Power and Oppression: Valuing our Differences, Envisioning our Common Struggle
Publication date – 2005
Developed by – Mississippi Poultry Workers’ Center (MPOWER)

Aims, objectives, and intended audience

Power and Oppression: Building Cross-Cultural Understanding for Poultry Worker Justice is a three-workshop prototype series developed as one component of MPOWER’s Solidarity/Solidaridad: Building Cross-Cultural Understanding for Poultry Worker Justice program. These workshops were designed for African American poultry worker leaders in Mississippi. Created in response to the increasing diversity at local chicken processing plants, these sessions respond the challenges and opportunities associated with the influx of new Latino immigrants into the labor force. Topics addressed in this curriculum help participants build an analysis of how differences can be used to divide and oppress people. The materials aim to help the African American participants better understand Latino immigrants and see each other as prospective allies in the fight for worker justice. While the materials were developed with a particular set of participants in mind, much of the material is broadly adaptable across geographies and populations.

Broad structure and key educational methods

Each of the four-hour long workshops was held one Saturday per month over the course of four months. All sessions include at least one film or video clip; most contain multiple. These films serve as springboards for conversations that address larger structural issues. The themes of power and oppression resonate throughout all three workshops.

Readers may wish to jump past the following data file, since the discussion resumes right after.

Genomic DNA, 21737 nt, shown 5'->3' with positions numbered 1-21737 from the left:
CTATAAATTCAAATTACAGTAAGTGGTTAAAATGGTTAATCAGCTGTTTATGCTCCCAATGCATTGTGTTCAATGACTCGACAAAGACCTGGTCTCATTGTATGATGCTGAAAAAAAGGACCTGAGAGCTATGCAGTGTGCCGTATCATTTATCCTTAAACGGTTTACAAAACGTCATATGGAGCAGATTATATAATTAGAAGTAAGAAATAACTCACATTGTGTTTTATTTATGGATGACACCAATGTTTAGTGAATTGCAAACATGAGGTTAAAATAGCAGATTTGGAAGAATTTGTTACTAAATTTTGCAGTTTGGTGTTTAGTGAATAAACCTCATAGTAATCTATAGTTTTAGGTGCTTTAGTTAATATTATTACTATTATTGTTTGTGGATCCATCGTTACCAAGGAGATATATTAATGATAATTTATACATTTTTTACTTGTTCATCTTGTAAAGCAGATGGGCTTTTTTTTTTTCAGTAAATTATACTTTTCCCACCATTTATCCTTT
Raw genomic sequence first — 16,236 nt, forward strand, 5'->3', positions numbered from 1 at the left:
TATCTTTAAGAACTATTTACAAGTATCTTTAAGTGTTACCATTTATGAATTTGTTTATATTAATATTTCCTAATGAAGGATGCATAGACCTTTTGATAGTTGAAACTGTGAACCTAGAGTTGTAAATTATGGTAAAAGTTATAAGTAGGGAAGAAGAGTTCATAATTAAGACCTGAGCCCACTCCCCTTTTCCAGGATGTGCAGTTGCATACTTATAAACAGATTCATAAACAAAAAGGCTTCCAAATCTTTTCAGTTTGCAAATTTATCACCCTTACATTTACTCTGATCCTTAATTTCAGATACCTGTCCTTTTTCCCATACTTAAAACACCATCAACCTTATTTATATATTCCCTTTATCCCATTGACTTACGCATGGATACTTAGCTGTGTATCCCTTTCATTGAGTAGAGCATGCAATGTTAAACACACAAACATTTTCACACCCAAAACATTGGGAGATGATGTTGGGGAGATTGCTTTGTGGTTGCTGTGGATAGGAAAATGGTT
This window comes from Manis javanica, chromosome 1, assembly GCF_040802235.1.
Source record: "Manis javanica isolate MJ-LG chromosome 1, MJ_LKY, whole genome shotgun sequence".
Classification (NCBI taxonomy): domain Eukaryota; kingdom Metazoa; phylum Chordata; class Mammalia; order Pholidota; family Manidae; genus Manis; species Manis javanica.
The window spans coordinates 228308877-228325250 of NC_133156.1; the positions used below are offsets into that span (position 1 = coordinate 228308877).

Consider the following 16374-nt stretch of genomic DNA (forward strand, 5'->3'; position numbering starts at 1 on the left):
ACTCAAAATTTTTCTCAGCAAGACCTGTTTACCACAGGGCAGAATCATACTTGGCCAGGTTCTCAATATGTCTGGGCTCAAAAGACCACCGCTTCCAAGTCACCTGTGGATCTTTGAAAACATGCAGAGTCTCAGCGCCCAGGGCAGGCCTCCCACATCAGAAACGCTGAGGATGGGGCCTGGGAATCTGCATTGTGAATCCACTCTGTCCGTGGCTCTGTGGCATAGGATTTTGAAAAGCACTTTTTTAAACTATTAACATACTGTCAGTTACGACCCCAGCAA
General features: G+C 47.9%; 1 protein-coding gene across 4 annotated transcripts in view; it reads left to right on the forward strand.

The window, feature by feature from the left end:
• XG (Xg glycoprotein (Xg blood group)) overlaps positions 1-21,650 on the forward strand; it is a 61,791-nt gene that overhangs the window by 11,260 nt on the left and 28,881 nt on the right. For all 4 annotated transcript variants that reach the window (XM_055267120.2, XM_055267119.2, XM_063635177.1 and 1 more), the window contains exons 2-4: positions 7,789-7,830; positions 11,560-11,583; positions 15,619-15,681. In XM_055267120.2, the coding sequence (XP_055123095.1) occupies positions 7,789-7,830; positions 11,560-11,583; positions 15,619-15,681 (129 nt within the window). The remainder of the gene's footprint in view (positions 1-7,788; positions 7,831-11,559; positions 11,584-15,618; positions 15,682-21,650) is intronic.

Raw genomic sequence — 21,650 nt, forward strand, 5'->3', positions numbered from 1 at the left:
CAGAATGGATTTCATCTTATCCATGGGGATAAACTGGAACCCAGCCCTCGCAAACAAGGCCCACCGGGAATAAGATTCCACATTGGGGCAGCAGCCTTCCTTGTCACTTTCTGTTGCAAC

Key topics or themes by module

1. Legacies of White Privilege and Oppression in the United States

Following introductory material that overviews the goals of these workshops, this session opens with a short video clip that leads into a discussion about the history of African Americans and the resilience of the Black community. Participants then view The Shadow of Hate, a 38-minute documentary that covers the history of prejudice in the United States against a variety of racial and ethnic groups over the past 300 years. Supplemented by a timeline activity, the conversation that ensues prompts participants to make the connections between the different events and historical periods, thus highlighting the dynamics of power and oppression; various forms of discrimination, racism, and prejudice; and the significance of collective struggle. Participants then reflect on their or their family’s experience with these themes and add their own stories to the timeline.

2. Who Are Mississippi’s Immigrants? Life in Guatemala, Mexico, and Peru